I own a drone actually, was just a small one. Just a little hobbyist one. Okay, and actually I don't use it that often but it is a great bit of kit.

Dave Rogers:

You can't use it to record the podcast it be too noisy.

Samira Shackle:

Yeah. A really hum

Ben Hall:

some lovely, lovely footage from it.

Dave Rogers:

Okay, well, I look forward to the pilot base YouTube channel with all of you your great drone footage

Ben Hall:

with that as well, so the footage isn't great.

Dave Rogers:

Oh my god, are you telling me an actual pilot can't fly a drone? Please put Yeah, when

Ben Hall:

I was growing up, I wasn't I never really used computer games that much or remote control cars. So it's a little bit of a different skill set to be honest.

Dave Rogers:

If at any point, you get on a flight in the next few years, and you're here. Good afternoon, everyone. This is your captain speaking Benjamin Hall just chill just just for the duration of the flight.

Ben Hall:

So I don't know if you guys have seen recently, but I think it was in October I saw it in the news that there was an aircraft coming into lax. So this is one of the busiest international airports in the world. And they record reported a man flying in a jet pack up 6000 feet. Oh, yes. A lot just hovering around the ground. They were four to 6000 feet.

Samira Shackle:

Oh my god. Yes. Wow.

Ben Hall:

It's not a drone. But I think if you're impacted man in a jet suit, you're gonna have some problems

Samira Shackle:

for both of you are gonna he's gonna have some problems. That is terrifying. Can you imagine? Yeah,

Ben Hall:

I mean, I've seen a few guys that are kind of creating jet pack kind of kits. I mean, there's a there's a really cool application in the UK. There's a guy called Richard browning, who owns gravity, Inc. So basically, he connects little jet engines to his arms. And he's using them for sort of search and rescue mission fins and helping out in the military and stuff. So that's

Samira Shackle:

growl.

Ben Hall:

I think there's also some hobbyists who have basically strapped a jet engine to their back popped a little wing on their body and go flying around a little bit.

Samira Shackle:

dangerous.

Ben Hall:

Yeah, like ridiculously dangerous. If you're gonna go and do that head out into the desert where there's no aircraft in sight. Just go to an app, and just risk your own life. Not not 500 people on there.

Dave Rogers:

Oh, my goodness. Do you know what the what the repercussions were in terms of legality?

Ben Hall:

Well, they're definitely not allowed to be flying around. at 6000 feet near an airport. That's 100%. But I don't think they ever caught the bloke and I think there's been a few different sightings as well. So I don't think it's a one off event.

Dave Rogers:

Which you are this a cat look. Welcome. Yes, behind you. Would you would you ever go at that severe would you? strategy? Absolutely not. I'm

Samira Shackle:

a huge coward. I can barely even ride a bike.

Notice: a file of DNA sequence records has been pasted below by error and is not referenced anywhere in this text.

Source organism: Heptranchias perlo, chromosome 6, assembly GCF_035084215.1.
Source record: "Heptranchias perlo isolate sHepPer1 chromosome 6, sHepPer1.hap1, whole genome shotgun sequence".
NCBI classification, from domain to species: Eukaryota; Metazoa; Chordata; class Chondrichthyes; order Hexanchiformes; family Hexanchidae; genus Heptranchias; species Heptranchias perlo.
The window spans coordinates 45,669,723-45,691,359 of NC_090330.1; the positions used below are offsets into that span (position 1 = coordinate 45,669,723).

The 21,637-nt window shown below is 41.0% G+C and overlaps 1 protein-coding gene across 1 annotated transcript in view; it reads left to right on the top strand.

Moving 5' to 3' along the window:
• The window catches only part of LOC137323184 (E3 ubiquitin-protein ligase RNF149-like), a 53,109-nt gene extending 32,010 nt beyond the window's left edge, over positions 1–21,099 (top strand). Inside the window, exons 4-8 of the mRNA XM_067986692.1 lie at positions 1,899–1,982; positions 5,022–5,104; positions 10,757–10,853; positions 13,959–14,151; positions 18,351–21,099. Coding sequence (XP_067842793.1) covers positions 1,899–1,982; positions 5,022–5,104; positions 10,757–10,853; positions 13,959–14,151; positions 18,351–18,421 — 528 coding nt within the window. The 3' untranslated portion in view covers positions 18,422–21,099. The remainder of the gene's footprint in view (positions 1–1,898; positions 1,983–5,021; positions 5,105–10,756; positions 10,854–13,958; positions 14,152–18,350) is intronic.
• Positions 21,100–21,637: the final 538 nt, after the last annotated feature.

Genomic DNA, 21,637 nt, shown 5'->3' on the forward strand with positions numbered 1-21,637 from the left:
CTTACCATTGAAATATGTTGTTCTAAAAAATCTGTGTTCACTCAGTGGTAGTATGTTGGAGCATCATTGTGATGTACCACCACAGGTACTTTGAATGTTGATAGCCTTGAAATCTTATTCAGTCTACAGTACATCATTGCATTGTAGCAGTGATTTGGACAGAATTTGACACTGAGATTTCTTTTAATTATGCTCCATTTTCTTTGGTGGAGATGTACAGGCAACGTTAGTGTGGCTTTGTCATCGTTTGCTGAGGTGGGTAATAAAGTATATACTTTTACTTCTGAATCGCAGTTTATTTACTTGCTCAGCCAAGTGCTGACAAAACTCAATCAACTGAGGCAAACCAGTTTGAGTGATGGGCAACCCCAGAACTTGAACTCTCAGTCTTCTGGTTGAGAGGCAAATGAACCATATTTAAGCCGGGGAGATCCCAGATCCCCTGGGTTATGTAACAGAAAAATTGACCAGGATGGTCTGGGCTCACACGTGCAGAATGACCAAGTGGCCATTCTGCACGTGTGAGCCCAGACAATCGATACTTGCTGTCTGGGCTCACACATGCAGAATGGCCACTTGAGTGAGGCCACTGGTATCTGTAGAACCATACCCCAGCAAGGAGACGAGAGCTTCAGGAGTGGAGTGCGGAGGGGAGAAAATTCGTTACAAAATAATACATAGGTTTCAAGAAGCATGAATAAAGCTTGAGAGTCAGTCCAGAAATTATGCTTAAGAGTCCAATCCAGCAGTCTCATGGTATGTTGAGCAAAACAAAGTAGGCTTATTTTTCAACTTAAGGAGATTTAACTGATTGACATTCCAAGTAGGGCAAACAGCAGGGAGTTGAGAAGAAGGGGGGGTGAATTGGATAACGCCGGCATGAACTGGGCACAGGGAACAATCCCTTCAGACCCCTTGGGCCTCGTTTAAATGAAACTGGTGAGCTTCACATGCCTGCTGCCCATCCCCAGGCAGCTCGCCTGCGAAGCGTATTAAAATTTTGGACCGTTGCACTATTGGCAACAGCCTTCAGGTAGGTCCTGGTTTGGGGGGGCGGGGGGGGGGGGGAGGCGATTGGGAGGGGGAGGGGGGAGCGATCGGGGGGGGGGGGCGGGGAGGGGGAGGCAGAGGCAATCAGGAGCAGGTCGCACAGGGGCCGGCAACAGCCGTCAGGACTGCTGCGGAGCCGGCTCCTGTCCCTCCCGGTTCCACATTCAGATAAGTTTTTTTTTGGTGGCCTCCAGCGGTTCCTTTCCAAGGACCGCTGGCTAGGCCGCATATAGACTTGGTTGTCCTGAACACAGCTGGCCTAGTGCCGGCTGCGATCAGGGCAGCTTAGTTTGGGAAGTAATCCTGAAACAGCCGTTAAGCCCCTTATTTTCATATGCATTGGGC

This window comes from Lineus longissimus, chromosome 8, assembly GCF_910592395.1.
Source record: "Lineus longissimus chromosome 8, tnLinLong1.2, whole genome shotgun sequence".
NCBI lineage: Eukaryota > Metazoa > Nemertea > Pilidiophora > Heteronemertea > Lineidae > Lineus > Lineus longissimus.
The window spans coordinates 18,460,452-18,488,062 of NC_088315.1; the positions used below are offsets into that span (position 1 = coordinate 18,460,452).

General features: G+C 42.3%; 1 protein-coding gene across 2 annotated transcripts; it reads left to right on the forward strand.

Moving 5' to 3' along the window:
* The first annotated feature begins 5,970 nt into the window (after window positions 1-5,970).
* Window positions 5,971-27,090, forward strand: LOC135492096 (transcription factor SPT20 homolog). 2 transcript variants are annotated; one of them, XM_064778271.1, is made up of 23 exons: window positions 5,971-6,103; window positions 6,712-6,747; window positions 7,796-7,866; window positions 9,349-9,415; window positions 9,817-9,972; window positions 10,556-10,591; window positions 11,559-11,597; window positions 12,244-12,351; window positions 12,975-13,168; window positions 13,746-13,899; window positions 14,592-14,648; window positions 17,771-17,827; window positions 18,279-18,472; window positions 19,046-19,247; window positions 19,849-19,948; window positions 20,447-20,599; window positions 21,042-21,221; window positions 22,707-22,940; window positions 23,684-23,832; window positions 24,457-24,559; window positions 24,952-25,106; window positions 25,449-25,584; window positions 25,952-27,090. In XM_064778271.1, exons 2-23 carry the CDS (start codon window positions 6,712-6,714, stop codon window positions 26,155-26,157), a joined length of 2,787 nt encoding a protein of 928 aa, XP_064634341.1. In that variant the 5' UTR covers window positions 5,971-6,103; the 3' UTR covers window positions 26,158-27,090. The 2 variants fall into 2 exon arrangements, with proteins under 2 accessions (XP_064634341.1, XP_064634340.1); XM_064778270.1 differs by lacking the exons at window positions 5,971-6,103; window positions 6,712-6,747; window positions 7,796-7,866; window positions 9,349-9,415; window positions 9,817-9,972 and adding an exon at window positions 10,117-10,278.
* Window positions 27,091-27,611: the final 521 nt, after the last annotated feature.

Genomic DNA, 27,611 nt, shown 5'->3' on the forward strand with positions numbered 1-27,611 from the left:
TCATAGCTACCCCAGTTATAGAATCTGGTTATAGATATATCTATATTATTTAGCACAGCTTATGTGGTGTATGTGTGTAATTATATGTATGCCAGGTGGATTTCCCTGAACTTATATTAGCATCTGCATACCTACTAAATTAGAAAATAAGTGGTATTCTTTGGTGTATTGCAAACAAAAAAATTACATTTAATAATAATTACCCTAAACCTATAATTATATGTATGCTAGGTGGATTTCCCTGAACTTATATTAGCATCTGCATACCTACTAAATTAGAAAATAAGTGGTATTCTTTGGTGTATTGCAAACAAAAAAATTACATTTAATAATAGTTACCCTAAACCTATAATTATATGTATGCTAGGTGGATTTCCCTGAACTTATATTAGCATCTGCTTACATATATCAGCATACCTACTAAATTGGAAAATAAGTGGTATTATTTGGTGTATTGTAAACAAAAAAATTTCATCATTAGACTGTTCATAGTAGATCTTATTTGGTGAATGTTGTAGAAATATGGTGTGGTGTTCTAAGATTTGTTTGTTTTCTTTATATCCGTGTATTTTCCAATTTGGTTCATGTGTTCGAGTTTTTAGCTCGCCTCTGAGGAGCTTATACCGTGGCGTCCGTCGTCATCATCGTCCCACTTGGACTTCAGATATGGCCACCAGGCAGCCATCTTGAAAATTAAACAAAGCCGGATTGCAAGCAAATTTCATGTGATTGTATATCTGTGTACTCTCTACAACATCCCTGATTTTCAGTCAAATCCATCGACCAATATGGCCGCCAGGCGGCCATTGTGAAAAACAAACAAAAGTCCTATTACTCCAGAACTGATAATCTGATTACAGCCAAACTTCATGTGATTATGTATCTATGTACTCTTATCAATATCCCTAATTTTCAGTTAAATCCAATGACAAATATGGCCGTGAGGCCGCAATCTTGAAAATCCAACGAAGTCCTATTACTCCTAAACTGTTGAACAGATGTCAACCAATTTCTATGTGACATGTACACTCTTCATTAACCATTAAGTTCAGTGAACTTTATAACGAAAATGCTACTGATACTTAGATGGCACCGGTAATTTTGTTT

Dave Rogers:

A ban.

Ben Hall:

Ah, not not a 6000 feet I wouldn't.

Dave Rogers:

I've got another close to the ground. I've got another friend who's a pilot. And this isn't one of the I've got another friend when it's actually you, Ben. But I've got another friend who who is a pilot in the forces. And on a stag do we went on a gorge walk? And there was a 20 foot cliff jump that he wouldn't do. So he flies 25 3035 40,000 feet in the air, but wouldn't jump 20 feet into water. Human beings a very good Oh, well, right then Sameera, we've, we've kept you for a long time. But I'm going to keep you for a little bit longer. Because now I'd like to blow some sunshine up your backside. Let's talk numbers because I've congratulated you on the success. But in the first week, there were hundreds of 1000s of views and reads on this article. Can you say exactly how many?

Samira Shackle:

Yeah, well, in the first 24 hours that it was up, it was getting on for half a million, which was amazing. I think. I don't know how it's been done since then. But it was a really big, big numbers hit so yeah, I guess people, people like drones or maybe people like mysteries. I was that.

Dave Rogers:

Was that just online? Or was that with a circulation of money that

Samira Shackle:

was just that was just online. So plus the circulation of the newspaper, which I'm not sure exactly where the circulation of the newspaper is now. But yeah, there's a lot of a lot of interest.

Dave Rogers:

salutely absolutely amazing. And I know you you regularly write for for The Guardian, among many other things, and I don't necessarily want you to give me the numbers of other things that you've written. But this is higher than previous articles. Yeah,

Samira Shackle:

definitely. I mean, I don't normally get the numbers as a freelancer and this was was sort of significant enough to get kind of excited. Ah, how many numbers? This is So, as you know, I had a sense from from Twitter. But that's not always the two things don't always necessarily go together, you might get lots of noise about something on social media without it translating into that many readers, especially for such a big long thing.

Dave Rogers:

I love Twitter, but it is the ultimate false equivalence, isn't it?

Samira Shackle: